How To Save Cash On Eggs

NEW ZEALAND - It's pretty easy to save on the household grocery bill by keeping chickens in the backyard.
calendar icon 8 October 2007
clock icon 3 minute read

But for most people, introducing a slice of The Good Life may be more about fun and knowing where your eggs come from than cheap eggs.

No one really knows how many backyard poultry farmers there are, but New Zealand backyards are often big enough for urbanites to run small flocks, and most city bylaws let you keep 12 or fewer birds without needing a consent, although there are strict rules about housing them.

Those on rural blocks can keep as many as they like, but commercial pultry laws kick in beyond 100 birds.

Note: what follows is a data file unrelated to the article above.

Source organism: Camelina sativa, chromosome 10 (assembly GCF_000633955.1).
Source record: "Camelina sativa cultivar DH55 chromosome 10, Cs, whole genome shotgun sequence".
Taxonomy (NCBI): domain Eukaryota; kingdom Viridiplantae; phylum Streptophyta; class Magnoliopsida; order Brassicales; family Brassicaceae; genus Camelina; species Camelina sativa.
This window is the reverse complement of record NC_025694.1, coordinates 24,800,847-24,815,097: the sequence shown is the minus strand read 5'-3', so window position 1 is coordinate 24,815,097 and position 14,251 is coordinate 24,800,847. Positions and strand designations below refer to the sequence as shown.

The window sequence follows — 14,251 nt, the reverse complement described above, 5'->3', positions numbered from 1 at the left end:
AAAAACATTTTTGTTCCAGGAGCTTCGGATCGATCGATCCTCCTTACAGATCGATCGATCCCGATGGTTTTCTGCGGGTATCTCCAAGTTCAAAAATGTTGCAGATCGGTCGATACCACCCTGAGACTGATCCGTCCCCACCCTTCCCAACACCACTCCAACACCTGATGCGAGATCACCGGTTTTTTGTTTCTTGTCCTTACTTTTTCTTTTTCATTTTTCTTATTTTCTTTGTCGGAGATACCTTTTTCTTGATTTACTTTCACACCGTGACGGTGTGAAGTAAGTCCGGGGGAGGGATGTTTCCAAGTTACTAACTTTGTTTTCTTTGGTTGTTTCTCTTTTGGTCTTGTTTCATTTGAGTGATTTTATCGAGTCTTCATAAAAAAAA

The economics of chooks are pretty straightforward, says Sue Clarkee, a Levin lifestyle farmer, semi-retired after 34 years in the commercial poultry industry.

You buy them, you house them, you feed them, you don't pay vets' bills (it's more economically sensible to do away with the sick and most vets wouldn't know what to do with a sick chicken anyway) and you eat the eggs, or the chickens.

Start-up costs can vary hugely. A brand-spanking new chicken house which could house up to 15 birds would cost $995 from Woodworx. Cheaper ones can be had secondhand (including on TradeMe), or you can make one following plans that can be found on the internet.

A dry non-draughty, cat, rat and dog-resistant home for your chooks is essential for keeping them healthy and in prime laying condition, says specialist poultry vet David Marks, although heating is not needed for adult birds.

Source: Stuff
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